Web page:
Barrie’s street performer program is under the microscope as the city gets ready for another season of outdoor busking next year.
In 2009, the City of Barrie began a program that would help local artists get some needed exposure in hopes of not only assisting them, but also help to liven up the downtown streets during the peak summer hours. Initially, the program charged the performers a set fee of $100 for the permit to perform; that fee was later reduced to $50 when the buskers informed those in the Department of Culture that the higher fee was not allowing the mostly young performers to recover any costs after paying it on top of parking fees and other expenses. The buskers rely on the audiences they entertain to tip as they watch, and performers were still having a hard time financially even after the fee was cut in half.
In 2014, the Department of Culture decided to actually hire six of the previous year’s performers and the following year did so again with upwards of another 21 also auditioning. The budget for the Street Performers program in 2017 was $9,072.26, which included salaries, benefits and other expenses.
Amanda Dyke, the city’s culture officer, says that the report was brought about to update council on the changes that had occurred since the program’s inception.
“Last night’s report was put together because it had been a while since council was informed of the street performer progress and the changes that had come about since we started it,” said Dyke. “We had a new director come in who had reviewed all the aspects of the new position and the realization was that council had not been briefed in a little while so it was a good time to do so.”
Dyke is on board with the motion to put a new report together and is confident that in the end all will be well with the popular initiative.
“We’ve spoken with the Downtown BIA and also with the artists and everyone agrees that the program is working,” said Dyke. “The performers are getting recognition and moving forward with their careers and the city is seeing a new found lively atmosphere that is helping local businesses; it’s a win for all.”
One of the questions with the street performer initiative was that of the artists being insured. Councillor Arif Khan said that he had heard that by bringing these members under the employment of the corporation, they were automatically insured which protected the corporation from liability. While staff assured Khan he was correct as bringing the mostly young, upstart performers on as employees of the city helped alleviate the costs of insurance for the buskers; which in turn helped the original plan to give back to the artists as well as animating the downtown with high quality entertainment.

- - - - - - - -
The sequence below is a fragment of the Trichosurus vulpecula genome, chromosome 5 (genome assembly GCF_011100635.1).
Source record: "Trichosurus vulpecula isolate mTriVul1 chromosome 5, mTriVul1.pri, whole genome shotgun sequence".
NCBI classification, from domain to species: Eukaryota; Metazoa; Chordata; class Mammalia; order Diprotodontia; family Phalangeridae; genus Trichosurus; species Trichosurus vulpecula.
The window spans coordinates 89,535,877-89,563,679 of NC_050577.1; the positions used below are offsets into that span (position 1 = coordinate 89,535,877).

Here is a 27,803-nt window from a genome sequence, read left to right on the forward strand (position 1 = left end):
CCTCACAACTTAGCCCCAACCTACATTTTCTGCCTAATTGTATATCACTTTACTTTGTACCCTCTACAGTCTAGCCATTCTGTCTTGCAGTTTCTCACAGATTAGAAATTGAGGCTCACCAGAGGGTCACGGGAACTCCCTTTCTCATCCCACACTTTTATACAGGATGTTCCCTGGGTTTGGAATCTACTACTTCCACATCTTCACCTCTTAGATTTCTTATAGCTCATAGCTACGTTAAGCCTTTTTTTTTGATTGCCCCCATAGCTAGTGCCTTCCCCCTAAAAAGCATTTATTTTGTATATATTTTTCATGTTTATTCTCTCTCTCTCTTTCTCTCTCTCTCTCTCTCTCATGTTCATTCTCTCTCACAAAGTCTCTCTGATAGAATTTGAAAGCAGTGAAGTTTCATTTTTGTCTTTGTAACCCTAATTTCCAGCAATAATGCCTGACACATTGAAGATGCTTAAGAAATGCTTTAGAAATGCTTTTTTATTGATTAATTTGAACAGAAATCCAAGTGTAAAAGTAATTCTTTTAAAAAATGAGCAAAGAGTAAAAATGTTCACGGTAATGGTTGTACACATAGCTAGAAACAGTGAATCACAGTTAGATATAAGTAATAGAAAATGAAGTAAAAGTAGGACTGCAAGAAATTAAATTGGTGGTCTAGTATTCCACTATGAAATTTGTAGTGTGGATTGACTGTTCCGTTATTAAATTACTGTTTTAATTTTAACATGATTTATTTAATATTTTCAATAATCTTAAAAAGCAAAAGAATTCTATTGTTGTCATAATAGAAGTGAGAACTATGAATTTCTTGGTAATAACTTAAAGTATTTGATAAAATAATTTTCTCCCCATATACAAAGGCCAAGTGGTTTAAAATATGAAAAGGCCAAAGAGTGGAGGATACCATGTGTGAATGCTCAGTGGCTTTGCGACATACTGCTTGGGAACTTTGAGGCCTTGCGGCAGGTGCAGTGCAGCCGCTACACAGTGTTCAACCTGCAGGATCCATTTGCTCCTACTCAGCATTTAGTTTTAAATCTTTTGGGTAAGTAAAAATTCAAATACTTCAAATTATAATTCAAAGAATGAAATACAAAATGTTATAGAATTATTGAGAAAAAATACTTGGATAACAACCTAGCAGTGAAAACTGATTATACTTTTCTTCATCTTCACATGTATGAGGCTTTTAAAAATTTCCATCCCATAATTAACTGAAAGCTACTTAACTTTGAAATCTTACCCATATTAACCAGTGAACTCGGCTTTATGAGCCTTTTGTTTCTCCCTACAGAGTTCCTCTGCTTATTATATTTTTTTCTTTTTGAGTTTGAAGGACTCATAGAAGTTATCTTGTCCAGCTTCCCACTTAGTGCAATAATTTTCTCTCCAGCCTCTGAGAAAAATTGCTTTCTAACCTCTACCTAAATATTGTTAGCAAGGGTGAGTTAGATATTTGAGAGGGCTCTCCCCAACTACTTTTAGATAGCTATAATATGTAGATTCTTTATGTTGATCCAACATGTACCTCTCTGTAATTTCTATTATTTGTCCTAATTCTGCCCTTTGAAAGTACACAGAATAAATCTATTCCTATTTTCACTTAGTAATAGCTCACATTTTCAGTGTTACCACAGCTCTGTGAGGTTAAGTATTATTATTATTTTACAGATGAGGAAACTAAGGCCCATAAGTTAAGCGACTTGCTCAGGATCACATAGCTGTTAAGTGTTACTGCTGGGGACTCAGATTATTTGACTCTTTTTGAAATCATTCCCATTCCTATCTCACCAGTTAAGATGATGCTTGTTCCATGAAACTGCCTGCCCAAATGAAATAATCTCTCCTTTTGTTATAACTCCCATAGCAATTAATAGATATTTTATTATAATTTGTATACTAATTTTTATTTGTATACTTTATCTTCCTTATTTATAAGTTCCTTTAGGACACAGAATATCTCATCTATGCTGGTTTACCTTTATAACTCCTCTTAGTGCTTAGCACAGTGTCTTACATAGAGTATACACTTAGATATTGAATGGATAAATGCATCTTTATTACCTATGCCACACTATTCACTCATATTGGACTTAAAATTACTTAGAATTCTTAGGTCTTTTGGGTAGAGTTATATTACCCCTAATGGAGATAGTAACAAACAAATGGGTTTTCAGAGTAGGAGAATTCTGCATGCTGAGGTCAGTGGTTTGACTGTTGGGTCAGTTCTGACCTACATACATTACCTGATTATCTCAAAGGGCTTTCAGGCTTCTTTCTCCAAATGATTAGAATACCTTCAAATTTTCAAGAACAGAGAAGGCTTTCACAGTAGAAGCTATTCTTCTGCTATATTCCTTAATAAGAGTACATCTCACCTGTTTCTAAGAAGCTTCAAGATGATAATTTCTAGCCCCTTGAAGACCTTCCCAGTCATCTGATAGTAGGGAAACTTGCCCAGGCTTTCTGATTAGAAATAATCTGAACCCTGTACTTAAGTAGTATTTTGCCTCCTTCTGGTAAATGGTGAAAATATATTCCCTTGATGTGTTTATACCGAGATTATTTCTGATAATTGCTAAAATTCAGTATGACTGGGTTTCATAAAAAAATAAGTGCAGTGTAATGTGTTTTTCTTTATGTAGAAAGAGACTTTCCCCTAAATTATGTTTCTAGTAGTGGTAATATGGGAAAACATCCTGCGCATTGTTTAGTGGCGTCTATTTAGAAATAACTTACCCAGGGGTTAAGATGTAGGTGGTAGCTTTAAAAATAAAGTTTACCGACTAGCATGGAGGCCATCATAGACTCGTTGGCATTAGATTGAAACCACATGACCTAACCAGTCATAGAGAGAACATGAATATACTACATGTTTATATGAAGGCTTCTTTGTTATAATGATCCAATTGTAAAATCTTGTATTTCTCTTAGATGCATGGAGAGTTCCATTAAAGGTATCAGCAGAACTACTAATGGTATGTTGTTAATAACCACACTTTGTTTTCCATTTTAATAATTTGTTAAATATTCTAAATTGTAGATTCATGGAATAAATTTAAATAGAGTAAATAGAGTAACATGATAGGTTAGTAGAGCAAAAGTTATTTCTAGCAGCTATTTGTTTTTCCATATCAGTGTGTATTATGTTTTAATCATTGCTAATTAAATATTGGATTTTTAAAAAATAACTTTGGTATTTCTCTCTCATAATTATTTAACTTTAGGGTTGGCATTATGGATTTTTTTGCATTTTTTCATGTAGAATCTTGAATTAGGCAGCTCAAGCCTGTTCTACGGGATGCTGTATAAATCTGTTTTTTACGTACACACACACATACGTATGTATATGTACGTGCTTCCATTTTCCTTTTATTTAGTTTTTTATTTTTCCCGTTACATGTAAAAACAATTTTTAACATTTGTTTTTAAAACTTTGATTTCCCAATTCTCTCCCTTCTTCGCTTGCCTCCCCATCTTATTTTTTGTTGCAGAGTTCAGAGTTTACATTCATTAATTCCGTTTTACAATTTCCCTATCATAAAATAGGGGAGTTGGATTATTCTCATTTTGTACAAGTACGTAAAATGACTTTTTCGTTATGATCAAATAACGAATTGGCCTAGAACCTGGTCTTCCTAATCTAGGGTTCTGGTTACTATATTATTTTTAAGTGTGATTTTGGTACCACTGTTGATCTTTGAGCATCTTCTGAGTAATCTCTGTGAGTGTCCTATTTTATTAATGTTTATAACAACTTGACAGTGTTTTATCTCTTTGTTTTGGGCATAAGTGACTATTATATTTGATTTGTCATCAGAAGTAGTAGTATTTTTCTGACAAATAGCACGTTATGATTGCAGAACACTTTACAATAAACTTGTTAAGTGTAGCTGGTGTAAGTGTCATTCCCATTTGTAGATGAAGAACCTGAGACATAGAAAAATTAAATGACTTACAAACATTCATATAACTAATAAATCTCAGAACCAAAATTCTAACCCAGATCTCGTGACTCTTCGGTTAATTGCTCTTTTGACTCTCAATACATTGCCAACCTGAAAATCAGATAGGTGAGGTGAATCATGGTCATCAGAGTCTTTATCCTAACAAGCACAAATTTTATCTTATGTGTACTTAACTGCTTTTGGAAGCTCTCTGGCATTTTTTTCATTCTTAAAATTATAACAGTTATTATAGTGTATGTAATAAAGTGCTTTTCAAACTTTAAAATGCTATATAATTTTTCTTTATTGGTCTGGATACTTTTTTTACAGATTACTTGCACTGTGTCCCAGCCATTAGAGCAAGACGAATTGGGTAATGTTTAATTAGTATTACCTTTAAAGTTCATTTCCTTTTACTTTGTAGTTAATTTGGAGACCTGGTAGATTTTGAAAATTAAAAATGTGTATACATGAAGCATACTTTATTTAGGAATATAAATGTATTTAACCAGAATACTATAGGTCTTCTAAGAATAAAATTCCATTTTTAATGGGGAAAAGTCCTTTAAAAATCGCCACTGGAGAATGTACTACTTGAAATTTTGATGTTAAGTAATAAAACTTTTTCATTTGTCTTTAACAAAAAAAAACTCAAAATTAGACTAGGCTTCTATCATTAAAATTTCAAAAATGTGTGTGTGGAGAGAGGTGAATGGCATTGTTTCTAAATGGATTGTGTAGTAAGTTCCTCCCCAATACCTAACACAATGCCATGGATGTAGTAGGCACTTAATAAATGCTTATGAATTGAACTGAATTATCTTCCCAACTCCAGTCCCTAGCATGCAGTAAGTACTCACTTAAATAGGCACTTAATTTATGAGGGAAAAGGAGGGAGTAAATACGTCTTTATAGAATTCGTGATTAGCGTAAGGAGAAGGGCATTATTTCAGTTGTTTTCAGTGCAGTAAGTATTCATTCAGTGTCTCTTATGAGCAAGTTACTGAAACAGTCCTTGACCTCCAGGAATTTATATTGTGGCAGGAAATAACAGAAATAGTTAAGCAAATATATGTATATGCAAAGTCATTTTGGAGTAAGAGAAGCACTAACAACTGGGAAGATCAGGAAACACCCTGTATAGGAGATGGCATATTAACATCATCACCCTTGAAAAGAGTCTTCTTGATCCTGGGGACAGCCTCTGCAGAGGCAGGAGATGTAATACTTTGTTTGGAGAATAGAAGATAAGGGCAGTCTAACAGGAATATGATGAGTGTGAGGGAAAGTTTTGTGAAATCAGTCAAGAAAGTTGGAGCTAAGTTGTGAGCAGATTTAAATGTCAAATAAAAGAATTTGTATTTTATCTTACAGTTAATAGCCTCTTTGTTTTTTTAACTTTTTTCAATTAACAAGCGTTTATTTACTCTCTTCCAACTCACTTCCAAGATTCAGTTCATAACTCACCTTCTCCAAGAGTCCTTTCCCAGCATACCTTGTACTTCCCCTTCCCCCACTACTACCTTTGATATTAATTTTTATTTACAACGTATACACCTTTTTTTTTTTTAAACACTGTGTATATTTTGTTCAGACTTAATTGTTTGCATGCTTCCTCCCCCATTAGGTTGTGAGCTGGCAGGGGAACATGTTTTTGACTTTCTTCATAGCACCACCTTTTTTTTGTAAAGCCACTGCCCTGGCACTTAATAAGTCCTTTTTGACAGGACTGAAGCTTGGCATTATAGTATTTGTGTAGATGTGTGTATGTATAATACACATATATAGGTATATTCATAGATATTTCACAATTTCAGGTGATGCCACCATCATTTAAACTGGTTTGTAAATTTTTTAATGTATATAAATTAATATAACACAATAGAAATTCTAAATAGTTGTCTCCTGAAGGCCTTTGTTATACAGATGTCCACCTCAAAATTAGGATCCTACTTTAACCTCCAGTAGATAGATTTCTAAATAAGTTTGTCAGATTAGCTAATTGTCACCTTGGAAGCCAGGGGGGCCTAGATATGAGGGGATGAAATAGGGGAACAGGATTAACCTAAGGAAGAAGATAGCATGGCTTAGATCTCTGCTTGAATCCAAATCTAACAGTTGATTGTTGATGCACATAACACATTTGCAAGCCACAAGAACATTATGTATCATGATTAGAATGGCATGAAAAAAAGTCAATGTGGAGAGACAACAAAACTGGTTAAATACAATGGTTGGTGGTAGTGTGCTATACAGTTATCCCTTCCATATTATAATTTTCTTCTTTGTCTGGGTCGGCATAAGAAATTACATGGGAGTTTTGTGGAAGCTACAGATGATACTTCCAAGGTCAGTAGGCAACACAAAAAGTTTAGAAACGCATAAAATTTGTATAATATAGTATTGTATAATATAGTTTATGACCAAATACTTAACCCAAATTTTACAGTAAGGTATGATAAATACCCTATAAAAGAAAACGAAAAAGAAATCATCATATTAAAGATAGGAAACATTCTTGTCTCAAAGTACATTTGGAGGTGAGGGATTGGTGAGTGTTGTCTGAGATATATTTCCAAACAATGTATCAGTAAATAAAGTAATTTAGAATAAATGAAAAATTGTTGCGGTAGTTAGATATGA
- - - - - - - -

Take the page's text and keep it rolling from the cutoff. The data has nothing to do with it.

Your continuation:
One busker who has benefitted from the program is John Anderson. The young local musician was selected for the program last summer which saw him perform depending on his schedule. Anderson believes the program is beneficial to new and aspiring artists and credits it for helping him.
“The program is fantastic as it not only helps the city with regards to atmosphere, but also it helps businesses,” said Anderson. “An example was that I could fill Kenzington Burger Bar patio with people who wanted to enjoy some music. It really helped me and my confidence to perform in front of many people in a variety of conditions. I was able to develop new fans and acquired new gigs because of this program.”
Anderson has upcoming dates at some local establishments which can be seen on his Facebook page, John Anderson Music.
Councillor Doug Shipley originally proposed putting the street performer program on hold until a staff report could bring back to general committee that would see a program that does not have performers as city employees. After much debate between council, Shipley clarified his concerns with the issue he originally brought up and his motion was passed.
“I’m not debating that the dollar amounts are an issue, nor am I debating that the program is nice to have downtown,” said Shipley. “I would like to refer the whole motion back and get a full report on different alternatives to keeping the program going for future years but with the idea that we will look at options other than having performers as employees of the city, but not eliminating that option either.”
Another concern of Shipley’s was the city policy that staff are not allowed to take tips and how that would work as buskers rely on the generosity of their audience to make money. All issues regarding the program will be reported back to council from staff in time for the decision process as the 2018 season gets decided on in January.
Mayor Jeff Lehman’s concern before the issue was put to rest for the time being was that the plan for the program had been altered so much without council being notified. In 2009 performers paid $100 for a permit which was later reduced to $50 and now the city pays the performers.
“I have a real concern how we ended up here without council knowing about it,” said Lehman. “I don’t think I necessarily need a forensic ‘how did that happen’, but rather some assurance that these kinds of program changes would not be considered without council approval in the future.”